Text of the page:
For the new residents of Mars however the team suggest another idea: using Phobos one of Mars moons as a maternity ward. Phobos is closer to its planet than any other moon in our solar system, so much so that Mars covers 25% of the sky. The Mars side of the Phobos also happens play host to a large crater called Stickney crater. Inside this crater our mothers to be could be shielded from as much as 90% of harmful radiation. So perhaps all future Martians will in reality be Phobosians!
Its early days for this kind of research and more study has to be done. Until then space babies are strictly a bad idea and space condoms (possibly lead lined) are a must. Dont say science doenst know how to kill the mood on valentines day!
Tore Straume, Steve Blattnig, & Cary Zeitlin (210). Radiation Hazards and the Colonization of Mars:
Brain, Body, Pregnancy, In-Utero Development, Cardio, Cancer, Degeneration Journal of Cosmology, 12, 3992-4033
(come on, it’s nearly as good as getting a card!)
Sit down, put on some depressing music (anything in my CD collection should do the trick) and allow me to take on the role of Private Frazer to tell you the Galaxy is doomed, doomed to losing it’s beautiful structure, doomed to being seemingly alone in the the universe. Yet even in this bleak environment the intrepid cosmologist can still strive to untangle the mysteries of the universe.
You might have heard that the universe is expanding. You may also know that from various lines of evidence that this expansion is speeding up. In fact the expansion could be growing so fast that in a trillion years the galaxies we see today will be so far away that light from them will take longer than the age of the Universe to reach us. In the long term all we will see is our own Galaxy. When I say our own Galaxy, it won’t be the pretty spiral illustration we see in the classic pictures, the Galaxy is headed for a train wreck.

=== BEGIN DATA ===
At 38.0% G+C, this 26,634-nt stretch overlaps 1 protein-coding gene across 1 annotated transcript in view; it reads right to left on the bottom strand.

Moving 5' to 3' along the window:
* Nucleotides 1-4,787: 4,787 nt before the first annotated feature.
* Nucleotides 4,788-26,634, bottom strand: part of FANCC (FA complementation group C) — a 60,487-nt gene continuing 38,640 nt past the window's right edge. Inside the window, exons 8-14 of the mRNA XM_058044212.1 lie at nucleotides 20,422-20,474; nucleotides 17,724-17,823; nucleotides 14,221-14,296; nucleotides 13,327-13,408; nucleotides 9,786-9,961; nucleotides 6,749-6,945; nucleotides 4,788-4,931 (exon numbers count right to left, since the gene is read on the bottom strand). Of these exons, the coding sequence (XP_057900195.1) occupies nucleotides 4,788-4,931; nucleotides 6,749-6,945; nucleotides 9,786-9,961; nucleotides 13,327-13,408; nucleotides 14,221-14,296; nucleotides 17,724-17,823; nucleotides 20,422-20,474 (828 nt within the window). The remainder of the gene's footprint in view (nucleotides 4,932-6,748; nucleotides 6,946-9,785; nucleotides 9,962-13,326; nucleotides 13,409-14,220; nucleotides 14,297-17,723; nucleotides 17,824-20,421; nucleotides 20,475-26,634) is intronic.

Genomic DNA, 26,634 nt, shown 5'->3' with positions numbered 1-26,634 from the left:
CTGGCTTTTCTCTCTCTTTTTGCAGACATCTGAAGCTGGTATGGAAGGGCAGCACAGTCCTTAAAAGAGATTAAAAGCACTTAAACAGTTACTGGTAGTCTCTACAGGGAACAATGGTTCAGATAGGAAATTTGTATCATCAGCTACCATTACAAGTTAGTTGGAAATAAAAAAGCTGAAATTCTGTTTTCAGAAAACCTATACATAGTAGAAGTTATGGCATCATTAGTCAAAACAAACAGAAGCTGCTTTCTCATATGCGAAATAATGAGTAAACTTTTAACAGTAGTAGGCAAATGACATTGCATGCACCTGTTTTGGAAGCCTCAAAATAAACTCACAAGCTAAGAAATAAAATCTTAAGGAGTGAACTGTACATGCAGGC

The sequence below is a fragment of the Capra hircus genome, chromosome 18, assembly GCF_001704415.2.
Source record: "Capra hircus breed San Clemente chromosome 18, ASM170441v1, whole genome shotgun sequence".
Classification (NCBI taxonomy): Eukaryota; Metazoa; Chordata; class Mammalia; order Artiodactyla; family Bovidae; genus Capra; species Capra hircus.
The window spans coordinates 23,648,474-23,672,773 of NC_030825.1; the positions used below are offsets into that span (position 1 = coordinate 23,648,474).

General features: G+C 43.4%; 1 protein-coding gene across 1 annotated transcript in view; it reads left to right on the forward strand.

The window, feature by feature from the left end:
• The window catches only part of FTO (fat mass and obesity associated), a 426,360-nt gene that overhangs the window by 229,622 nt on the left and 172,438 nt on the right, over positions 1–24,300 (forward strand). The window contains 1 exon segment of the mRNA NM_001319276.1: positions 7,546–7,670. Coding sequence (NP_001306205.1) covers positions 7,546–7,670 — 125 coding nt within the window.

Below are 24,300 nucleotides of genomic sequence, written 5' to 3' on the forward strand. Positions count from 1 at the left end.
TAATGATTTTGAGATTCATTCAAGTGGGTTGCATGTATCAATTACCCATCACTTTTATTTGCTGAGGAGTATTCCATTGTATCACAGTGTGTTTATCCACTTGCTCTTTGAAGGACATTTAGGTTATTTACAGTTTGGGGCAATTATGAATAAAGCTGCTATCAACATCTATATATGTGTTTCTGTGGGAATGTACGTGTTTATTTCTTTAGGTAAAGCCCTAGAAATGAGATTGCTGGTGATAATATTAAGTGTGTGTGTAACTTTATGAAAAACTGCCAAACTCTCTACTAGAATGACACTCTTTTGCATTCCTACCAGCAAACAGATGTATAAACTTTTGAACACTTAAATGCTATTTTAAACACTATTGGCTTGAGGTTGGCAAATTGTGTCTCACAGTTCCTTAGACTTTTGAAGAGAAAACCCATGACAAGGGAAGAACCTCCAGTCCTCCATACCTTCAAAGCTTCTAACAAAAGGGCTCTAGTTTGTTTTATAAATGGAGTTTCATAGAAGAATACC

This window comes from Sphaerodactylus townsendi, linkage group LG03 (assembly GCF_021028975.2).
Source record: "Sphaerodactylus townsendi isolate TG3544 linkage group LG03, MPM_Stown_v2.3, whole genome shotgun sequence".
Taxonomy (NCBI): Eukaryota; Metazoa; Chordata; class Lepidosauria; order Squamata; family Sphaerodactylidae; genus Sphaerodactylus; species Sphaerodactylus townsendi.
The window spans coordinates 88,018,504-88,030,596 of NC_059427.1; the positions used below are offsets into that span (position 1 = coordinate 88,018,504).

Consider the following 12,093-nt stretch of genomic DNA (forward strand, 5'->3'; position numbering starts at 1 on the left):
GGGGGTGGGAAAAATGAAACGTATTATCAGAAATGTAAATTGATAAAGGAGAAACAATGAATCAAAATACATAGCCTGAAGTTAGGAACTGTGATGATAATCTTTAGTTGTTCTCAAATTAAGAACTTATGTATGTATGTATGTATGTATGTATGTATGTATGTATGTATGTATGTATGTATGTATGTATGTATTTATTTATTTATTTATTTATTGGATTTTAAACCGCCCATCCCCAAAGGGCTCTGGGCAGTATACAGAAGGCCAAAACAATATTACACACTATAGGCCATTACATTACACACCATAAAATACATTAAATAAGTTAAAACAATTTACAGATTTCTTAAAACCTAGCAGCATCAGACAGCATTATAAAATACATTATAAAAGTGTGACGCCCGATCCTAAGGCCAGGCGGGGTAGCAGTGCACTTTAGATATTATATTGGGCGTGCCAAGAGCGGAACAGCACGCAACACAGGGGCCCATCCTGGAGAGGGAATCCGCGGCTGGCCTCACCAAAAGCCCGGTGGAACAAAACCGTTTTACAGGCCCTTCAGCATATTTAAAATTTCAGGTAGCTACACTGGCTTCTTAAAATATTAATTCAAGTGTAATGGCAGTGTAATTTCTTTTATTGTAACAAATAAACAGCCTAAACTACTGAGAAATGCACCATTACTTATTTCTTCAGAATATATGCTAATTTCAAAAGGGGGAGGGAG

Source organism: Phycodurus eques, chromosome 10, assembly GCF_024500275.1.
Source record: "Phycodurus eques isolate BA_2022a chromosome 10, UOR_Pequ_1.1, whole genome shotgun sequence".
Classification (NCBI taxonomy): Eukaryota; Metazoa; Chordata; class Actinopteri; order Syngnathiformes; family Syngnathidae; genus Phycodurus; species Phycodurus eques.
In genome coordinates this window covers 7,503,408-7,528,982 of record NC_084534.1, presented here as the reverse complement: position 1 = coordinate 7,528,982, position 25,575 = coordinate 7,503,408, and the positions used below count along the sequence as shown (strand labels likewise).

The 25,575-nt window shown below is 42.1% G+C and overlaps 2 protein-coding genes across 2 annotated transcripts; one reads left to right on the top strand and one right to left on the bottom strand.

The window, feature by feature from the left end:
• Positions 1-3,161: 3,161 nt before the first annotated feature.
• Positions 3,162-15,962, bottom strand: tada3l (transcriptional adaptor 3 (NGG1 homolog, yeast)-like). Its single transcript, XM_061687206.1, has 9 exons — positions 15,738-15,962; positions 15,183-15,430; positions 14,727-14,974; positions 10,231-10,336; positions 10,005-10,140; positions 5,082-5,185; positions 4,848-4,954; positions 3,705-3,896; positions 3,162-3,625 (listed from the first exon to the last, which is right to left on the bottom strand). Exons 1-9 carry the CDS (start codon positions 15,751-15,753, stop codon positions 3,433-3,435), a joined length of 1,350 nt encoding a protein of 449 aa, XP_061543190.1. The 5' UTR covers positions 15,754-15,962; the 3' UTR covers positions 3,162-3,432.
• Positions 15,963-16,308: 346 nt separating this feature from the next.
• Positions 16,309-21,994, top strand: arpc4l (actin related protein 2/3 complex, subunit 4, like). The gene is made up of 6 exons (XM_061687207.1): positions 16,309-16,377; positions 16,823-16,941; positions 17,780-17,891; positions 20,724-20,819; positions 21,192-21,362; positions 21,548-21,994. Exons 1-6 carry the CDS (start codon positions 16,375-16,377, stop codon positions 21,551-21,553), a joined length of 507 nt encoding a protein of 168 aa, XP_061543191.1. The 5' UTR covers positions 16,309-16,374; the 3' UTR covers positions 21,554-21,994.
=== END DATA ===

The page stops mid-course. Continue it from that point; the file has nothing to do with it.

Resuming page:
Our Galaxy is slowly falling towards its neighbour Andromeda. It seems likely that in a few billion years the two galaxies will collide. This will cause the beautiful spiral structures to be ripped apart with the galaxies merging into a large blob like structure. Here’s a nice video showing what might happen.
So we’re in a big blob of a galaxy with no extragalactic sources to observe. I know what you are thinking, what about all the unemployed cosmologists in the far future? But don’t start a collection for the hardship fund just yet, luckily a new paper by a researcher at Harvard has come up with a way for astronomers in the far future to measure the parameters of the universe.
Our Galaxy has a huge black hole in the centre. When stars get too close to this they can get a huge kick in their velocity leading to them being ejected from the Galaxy. Even once the collision has formed Milkomeda (which sounds like an Italian dairy) these expulsions will continue to happen. In the distant future these will be the only extragalactic objects visible. The paper examines what the distribution of these stars will look like and determines that future astronomers could measure the acceleration of the universe using their recession velocities.
So even when all we can see of the universe will be our own Galaxy, we will still be able to measure one of the fundamental parameters of the universe.
Abraham Loeb (2011). On the Importance of Hypervelocity Stars for the Long-Term Future of
Cosmology ApJ arXiv: 1102.0007v1